Rep. Huelskamp: Snack programs not the solution to uproar over first lady’s lunch plan

Caroline May | Reporter

Kansas Republican Rep. Tim Huelskamp was unimpressed by Agriculture Secretary Tom Vilsack’s snack solution to the recent uproar from hungry students and concerned parents over the new Michelle Obama-backed, restricted-calorie school meal menus.

“We have a problem with one government program so we have to create another,” Huelskamp told The Daily Caller disapprovingly in a Thursday afternoon interview. He noted that the Department of Agriculture has not offered details about what a snack program could look like.

Wednesday Vilsack responded to recent criticism that the new menu standards do not provide enough food for active students and leave them hungry, saying that the key is a snack. ABC News reported the administration is working with school districts to implement snack programs and encouraging parents to pack snacks for active students.

“We understand that change is difficult,” Vilsack told ABC News. “Some folks love it, some folks have had questions about it, but that’s to be expected when you’re dealing with 32 million children and you’re dealing with over a hundred thousand school districts.”

Students and parents across the country have been voicing their displeasure at the new standards, which reduce the amount of protein and carbohydrates school children are allowed to have, increase their veggie and fruit intake and put strict calorie caps on the meals. Critics say the meals are leaving kids without sufficient energy for after-school activities.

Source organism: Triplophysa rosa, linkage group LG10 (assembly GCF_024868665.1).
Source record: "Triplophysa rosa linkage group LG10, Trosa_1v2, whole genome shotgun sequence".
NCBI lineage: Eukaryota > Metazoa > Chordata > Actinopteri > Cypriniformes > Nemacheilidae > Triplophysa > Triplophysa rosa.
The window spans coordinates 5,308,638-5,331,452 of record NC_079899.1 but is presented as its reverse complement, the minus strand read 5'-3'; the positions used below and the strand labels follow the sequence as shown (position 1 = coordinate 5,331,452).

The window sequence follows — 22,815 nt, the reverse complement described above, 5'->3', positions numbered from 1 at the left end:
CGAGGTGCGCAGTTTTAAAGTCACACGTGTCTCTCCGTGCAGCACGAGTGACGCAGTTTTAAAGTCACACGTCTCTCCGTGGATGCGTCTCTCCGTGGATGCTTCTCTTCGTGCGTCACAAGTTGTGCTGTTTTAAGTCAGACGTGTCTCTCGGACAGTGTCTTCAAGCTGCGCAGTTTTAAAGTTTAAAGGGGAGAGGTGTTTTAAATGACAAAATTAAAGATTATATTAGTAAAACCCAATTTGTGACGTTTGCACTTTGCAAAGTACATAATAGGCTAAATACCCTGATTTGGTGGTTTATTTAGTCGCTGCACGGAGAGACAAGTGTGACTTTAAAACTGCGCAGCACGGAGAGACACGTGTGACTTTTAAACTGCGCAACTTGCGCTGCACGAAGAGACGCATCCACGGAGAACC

Huelskamp introduced legislation in mid-September with Iowa Republican Rep. Steve King to repeal the rule — implemented under the “Healthy, Hunger-Free Kids Act of 2010” — which created the regulations. The snack idea, to Huelskamp, is not a solution.

“This is just a perfect example of bureaucrats in Washington, D.C. — in this case, in the White House — actually trying to dictate what happens with our kids,” Huelskamp said. “You have 32 million kids on these lunches and it is a problem. And I’ll disagree with the first lady. I don’t think it’s our number one national security problem, it’s not obesity — obesity is 10, 15, 20 percent of the kids, depending where we’re at — but we’re going to put 100 percent of the kids on a diet. But not the kids of Mr. and Mrs. Obama.”

The Obamas’ daughters attend the elite Sidwell Friends School in Washington, D.C., which does not participate in the school lunch program.

The USDA did not respond to TheDC’s request for comment.

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